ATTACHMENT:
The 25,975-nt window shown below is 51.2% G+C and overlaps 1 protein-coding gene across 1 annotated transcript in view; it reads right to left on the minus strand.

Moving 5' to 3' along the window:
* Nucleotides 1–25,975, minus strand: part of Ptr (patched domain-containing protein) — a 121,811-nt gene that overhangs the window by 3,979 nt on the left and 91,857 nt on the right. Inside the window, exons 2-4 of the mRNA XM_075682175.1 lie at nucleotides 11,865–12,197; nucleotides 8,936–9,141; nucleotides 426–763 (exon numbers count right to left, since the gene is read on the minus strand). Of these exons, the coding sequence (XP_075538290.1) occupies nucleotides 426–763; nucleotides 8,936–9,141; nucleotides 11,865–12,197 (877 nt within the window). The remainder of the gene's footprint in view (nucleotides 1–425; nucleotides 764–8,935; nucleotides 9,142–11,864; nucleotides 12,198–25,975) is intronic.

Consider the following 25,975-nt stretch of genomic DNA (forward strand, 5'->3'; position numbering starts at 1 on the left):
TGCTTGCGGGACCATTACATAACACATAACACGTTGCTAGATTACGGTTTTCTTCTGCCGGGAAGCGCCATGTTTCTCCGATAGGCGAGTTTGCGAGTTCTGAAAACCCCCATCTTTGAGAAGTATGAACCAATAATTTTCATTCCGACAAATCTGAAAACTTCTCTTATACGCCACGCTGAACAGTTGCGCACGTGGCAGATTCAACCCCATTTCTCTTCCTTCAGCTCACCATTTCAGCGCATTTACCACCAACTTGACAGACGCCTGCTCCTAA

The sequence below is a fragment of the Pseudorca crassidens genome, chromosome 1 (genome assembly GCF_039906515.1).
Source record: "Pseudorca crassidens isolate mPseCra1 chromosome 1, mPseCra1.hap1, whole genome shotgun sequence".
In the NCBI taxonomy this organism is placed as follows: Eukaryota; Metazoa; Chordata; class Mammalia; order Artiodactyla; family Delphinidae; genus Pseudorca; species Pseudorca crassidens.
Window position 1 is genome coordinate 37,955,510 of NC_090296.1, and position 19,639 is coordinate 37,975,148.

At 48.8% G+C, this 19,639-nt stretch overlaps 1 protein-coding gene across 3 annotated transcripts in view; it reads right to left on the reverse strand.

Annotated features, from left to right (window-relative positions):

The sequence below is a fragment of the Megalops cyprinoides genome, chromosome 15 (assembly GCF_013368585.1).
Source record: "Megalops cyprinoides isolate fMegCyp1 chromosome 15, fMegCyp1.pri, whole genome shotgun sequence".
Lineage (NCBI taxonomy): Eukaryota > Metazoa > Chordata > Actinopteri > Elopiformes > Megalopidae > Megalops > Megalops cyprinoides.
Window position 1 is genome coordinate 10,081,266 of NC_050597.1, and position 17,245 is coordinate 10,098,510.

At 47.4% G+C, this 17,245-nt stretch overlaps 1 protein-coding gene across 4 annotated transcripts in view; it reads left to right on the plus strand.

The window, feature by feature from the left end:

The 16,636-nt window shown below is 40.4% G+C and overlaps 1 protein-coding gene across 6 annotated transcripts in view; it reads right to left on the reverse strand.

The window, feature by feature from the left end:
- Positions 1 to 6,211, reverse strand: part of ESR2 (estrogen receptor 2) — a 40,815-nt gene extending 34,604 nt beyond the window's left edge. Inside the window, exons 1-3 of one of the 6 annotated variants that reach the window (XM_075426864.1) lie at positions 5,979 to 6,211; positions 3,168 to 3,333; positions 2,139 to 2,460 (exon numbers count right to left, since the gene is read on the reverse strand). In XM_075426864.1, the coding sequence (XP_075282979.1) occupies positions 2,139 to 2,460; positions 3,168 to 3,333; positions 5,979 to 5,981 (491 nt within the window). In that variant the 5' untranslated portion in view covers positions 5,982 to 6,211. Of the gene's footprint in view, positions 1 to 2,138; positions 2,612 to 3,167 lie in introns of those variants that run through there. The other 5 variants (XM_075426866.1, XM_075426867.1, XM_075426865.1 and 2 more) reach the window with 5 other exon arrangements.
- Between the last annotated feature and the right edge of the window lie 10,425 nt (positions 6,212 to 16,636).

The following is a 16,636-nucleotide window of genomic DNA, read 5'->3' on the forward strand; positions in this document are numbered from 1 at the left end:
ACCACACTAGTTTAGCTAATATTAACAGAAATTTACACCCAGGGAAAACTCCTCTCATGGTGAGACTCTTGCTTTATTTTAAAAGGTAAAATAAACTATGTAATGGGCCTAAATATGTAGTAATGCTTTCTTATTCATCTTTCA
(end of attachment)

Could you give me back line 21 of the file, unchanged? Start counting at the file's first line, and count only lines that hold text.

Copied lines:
- Between the last annotated feature and the right edge of the window lie 10,425 nt (positions 6,212 to 16,636).